Have you ever wondered why some of your buds get better looking than others? Or they take longer to flower or look more mature. Well, these characteristics are related to cannabinoids. The cannabinoid profile of cannabis varies between plants, especially during the flowering stage. This article explains the main differences in cannabinoids and terpene profiles and their impact on quality and yields.
Cannabis has become the most commonly consumed illicit drug worldwide. Its usage has increased rapidly over the last three decades, from less than four million annual users in 1980 to nearly 200 million in 2018. Despite its recent legalization in several countries (e.g., Canada and Uruguay) for recreational purposes, cannabis remains illegal under U.S. federal law.
There are various ways to determine the THC and CBD contents of your marijuana plant and assess the yield and quality of your harvest. Check out our tutorial video to see how to do it correctly.
Cannabis Buds & When To Harvest?
Cannabis buds develop at different times throughout their lifetime. Generally speaking, flowering starts after the vegetative stage in about 4 months, depending on conditions (i.e., climate). But remember that sometimes flowers start earlier than expected due to the weather, especially in cool climates. When harvesting, look for flowers with thick petals, shiny green leaves, and open-ended pistils. Flowers should snap off easily without bending them.
Buds get bigger and denser over time, and the quality and taste improve. Each stage of bud development gives the plant what it needs to produce its maximum yield. To reap the greatest rewards from your harvest, keep track of your plants’ progress by measuring the length of each flower cluster using a ruler and marking each cluster’s date. If you have a few plants, you’ll be able to tell how long they took to mature by counting back from your first harvest.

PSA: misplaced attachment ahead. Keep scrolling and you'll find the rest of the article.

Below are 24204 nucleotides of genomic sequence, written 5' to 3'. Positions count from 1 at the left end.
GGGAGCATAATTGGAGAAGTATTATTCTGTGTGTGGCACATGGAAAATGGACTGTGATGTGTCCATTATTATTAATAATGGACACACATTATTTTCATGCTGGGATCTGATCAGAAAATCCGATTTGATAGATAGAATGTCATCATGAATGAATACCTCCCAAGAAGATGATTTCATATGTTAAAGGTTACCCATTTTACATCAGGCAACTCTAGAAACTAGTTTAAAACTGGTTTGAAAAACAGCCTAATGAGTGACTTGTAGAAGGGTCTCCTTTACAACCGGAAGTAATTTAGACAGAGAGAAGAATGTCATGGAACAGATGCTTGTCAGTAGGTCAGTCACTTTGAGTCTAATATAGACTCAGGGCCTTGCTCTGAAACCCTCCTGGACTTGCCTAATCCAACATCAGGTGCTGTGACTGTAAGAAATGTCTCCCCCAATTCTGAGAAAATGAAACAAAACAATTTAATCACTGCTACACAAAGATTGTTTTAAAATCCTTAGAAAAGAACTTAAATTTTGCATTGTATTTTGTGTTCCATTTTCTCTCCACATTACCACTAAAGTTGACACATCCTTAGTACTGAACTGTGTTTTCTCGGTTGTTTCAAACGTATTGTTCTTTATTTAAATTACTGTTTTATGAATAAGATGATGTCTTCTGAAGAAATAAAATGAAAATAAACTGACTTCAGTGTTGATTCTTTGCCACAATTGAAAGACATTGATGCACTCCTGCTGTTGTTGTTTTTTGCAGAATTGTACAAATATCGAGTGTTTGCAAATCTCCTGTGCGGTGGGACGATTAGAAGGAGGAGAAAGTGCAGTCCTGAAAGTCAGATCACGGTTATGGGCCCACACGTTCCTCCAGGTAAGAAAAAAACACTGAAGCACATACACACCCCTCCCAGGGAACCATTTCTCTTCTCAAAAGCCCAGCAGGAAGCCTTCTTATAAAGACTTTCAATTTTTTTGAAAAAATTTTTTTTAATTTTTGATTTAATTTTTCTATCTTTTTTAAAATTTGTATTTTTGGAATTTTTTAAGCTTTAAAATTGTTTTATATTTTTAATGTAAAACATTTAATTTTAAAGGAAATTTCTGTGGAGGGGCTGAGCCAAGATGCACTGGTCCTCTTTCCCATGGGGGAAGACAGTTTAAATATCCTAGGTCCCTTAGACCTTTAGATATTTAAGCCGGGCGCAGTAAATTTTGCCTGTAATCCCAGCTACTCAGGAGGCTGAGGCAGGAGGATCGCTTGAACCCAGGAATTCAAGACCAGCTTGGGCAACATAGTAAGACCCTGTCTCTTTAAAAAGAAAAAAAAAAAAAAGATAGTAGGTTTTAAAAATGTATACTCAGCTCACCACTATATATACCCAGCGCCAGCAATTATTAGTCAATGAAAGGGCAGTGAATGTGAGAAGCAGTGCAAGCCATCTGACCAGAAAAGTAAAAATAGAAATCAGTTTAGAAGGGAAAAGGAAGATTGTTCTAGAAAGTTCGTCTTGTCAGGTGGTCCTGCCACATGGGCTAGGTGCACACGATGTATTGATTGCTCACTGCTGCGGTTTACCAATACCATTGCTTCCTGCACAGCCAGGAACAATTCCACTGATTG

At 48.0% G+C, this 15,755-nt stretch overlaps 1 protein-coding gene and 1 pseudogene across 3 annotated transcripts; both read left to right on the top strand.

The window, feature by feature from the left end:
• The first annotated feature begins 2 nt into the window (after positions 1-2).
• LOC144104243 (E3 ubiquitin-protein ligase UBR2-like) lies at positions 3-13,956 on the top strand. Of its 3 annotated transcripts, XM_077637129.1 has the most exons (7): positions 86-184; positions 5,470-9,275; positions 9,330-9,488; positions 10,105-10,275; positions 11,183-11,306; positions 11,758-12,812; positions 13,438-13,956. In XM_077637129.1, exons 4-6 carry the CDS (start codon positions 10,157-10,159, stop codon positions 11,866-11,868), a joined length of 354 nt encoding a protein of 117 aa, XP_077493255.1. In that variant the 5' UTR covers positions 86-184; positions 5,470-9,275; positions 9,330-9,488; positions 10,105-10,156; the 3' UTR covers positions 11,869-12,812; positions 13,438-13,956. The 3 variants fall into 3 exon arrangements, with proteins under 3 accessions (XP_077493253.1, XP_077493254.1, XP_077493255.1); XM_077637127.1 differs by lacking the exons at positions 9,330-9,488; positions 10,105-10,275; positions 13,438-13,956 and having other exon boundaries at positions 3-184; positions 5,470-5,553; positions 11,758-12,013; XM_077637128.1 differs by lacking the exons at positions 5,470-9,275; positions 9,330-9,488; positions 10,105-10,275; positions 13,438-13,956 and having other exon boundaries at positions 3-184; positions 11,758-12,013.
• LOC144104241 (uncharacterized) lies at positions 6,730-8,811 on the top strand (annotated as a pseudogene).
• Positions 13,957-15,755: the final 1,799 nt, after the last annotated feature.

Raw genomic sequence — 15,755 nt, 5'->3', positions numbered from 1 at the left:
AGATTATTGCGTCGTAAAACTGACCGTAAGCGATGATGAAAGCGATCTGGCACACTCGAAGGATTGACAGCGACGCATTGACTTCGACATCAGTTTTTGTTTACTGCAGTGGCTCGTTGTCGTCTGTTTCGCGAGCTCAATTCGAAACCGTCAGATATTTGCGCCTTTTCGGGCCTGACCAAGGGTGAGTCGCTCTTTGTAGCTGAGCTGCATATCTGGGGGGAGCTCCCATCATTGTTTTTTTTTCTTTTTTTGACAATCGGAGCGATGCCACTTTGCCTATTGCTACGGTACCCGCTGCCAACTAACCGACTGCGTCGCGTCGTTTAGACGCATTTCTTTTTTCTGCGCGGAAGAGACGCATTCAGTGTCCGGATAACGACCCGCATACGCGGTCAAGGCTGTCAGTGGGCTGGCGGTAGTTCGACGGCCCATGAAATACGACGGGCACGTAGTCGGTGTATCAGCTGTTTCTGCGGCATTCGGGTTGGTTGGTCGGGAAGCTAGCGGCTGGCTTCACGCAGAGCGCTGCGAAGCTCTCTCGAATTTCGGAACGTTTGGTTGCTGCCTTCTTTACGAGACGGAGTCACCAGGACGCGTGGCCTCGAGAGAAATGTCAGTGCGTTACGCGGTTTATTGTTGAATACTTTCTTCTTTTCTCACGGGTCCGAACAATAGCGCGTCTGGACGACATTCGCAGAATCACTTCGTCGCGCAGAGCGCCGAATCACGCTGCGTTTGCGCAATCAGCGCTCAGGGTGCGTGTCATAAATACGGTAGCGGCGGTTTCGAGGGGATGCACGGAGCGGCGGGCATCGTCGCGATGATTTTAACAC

The first stage, pre-flowering, occurs just before the buds swell. You may notice tiny white hairs forming around the base of the stem. These hairs will turn into the first flowers, or trichomes, which give some strains their distinct flavors and aromas. Your plants are likely producing THC, the psychoactive ingredient that gets you high, during this phase. You won’t find resin glands after the flower head has fully formed and matured.
Flower heads start to form around two weeks after your plants begin flowering. There are three types of cannabis flowers – Indica, Sativa, and ruderalis. Indica flowers are more compact, while sativas are taller, bushier, and more wide-leafed. Ruderalis flowers are shorter and thinner. Different varieties of cannabis often produce varying potency levels, so test your finished product if you want a specific strain.
Flowers become fully developed and ready to be harvested once they reach full maturity. At this point, the bud should be firm, dense, and sticky to the touch. The flowers should have no visible sign of thinning, which indicates that they haven’t been exposed to sunlight and could lose potency.
If you’re using your cannabis for extraction, wait until the last day of flowering before harvesting your plant. That way, you’ll have a greater yield of resin glands. Don’t squeeze the plant dry, though. Leave enough space between your fingers so you don’t bruise the bud.
HypnoSeeds is your go-to source for all the latest cannabis news. In addition to keeping you up-to-date on current events, we also sell the best Hypno strains and provide step-by-step guides so you can grow them yourself. Whether you’re a first-time grower or a seasoned pro, we have everything you need to get started. So what are you waiting for? Check us out today!